There is another important analogy in today’s first reading from Isaiah. He says, “On this mountain, he will destroy the veil that veils all peoples” (Is 25:7). The analogy of the veil is also used by John of the Cross. When the soul has reached the deepest level of union with God that is possible in mortal life, the soul cries out to God to remove the final veil that separates the soul from total union with God – the beatific vision.

Similarly, the invitation to the “wedding feast” is an invitation to enter unhindered into God’s love-filled life. In these analogies there is also the invitation to live our life on earth as a preparation for the veil to be removed, to be prepared for the wedding feast. Perhaps this is the meaning of Paul’s words in today’s second reading: “I know how to live in humble circumstances; I know also how to live with abundance. In every circumstance and in all things I have learned the secret of being well fed and of going hungry, of living in abundance and of being in need. I can do all things in him who strengthens me” (Phil 4:12-14). For John of the Cross, it is “the dark night” that prepares and purifies the soul for the veil to be removed. Paul, John of the Cross, and Jesus invite us to live life carefully, gently, lovingly, faithfully, and openly in all circumstances. Indeed, our life our earth is a preparation for the veil to be removed completely and for us to participate intimately in the wedding feast. Of course, God gives us the freedom to ignore this invitation and go about living our busy lives. We must not forget the danger that our present choice can become an eternal choice.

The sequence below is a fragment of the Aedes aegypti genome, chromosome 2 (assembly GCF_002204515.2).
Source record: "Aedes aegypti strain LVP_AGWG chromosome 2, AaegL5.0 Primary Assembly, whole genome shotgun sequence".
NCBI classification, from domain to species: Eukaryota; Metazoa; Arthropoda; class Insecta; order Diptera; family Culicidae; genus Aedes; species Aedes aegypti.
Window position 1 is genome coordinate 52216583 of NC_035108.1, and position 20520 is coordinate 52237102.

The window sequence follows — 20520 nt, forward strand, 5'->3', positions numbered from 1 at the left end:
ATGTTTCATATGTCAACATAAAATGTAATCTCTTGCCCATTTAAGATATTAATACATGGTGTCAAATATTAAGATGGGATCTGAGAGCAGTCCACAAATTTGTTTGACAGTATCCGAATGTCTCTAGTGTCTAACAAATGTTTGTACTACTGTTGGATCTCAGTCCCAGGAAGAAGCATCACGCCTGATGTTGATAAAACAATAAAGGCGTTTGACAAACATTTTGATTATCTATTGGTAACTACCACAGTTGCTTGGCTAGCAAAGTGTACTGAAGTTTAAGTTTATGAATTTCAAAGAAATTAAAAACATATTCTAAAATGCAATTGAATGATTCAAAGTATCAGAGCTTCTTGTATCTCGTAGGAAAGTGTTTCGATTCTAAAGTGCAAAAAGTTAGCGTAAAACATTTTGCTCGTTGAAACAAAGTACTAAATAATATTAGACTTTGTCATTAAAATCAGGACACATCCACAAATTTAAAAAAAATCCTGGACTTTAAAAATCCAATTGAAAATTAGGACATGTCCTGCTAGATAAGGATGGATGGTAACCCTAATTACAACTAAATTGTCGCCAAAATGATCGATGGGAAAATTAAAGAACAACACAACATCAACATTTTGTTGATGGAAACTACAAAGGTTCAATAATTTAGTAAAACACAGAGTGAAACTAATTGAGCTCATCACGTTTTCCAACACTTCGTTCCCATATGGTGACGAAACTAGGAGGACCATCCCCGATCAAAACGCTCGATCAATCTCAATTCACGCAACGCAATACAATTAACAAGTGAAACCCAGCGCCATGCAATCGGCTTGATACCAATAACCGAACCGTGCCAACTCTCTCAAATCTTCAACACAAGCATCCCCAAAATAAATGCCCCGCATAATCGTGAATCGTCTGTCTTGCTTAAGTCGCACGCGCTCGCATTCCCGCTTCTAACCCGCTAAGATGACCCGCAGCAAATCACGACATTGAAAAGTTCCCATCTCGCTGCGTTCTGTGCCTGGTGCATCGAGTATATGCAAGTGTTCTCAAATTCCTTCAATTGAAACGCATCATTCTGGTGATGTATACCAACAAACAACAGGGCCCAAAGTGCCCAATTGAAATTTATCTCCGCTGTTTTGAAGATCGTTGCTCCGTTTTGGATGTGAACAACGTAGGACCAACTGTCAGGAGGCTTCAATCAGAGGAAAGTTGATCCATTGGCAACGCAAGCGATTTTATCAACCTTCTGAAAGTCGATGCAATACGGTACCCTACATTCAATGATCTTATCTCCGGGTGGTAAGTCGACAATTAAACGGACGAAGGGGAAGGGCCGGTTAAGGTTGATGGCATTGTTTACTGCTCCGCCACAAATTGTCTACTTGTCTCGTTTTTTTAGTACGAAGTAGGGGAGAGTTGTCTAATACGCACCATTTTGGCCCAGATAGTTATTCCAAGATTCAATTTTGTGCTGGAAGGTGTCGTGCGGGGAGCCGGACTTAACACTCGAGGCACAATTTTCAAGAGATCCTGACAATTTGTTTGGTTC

The Feast

As with all parables, the parable of the wedding feast contains a surprise element. There is a single guest who accepts the invitation and comes to the wedding feast but is thrown out because he did not come in his wedding garments. It seems unfair that someone to whom the invitation came at the very last hour was expected to come with a wedding garment.

The surprise—or we might call it the shock—element contains two lessons for us. For one thing, it further emphasizes the importance of living life carefully as a preparation for our eternal wedding feast. We really do not want to be found unprepared if our invitation came unexpectedly. The second lesson is that a wedding is associated with love, celebration, joy, happiness, and life. No one comes to a wedding feast out of hate or with selfish motives. If the wedding feast represents life with God, then we can think of the person without the wedding garment as a person whose values are irredeemably inconsistent with the kingdom of God. For example, there is no place for hatred in God’s wedding banquet. There is no place for destructive greed in life with God. There is no place for divisive tactics, egoism, selfishness, pride, arrogance, bullying, name calling, belittling, or hurting at God’s wedding feast. As Pope Francis says in Fratelli Tutti, “All of us, as believers, need to recognize that love takes first place; love must never be put at risk, and the greatest danger lies in failing to love” (FT 92). If we fail to love we might find ourselves excluded, for Christ-like love is indeed the wedding garment.

In many ways, the Eucharist is a foretaste of the wedding feast. The Eucharist is a foretaste of our life with God. On that day “God will destroy the veil that veils all peoples, the web that is woven over all nations; The Lord God will wipe away the tears from every face” (Is 25:9). On that day we will cry out, “Behold our God, to whom we looked to save us!” Until then, the Eucharist is our wedding feast and our deepest union with God. May we always be found prepared and worthy. Amen.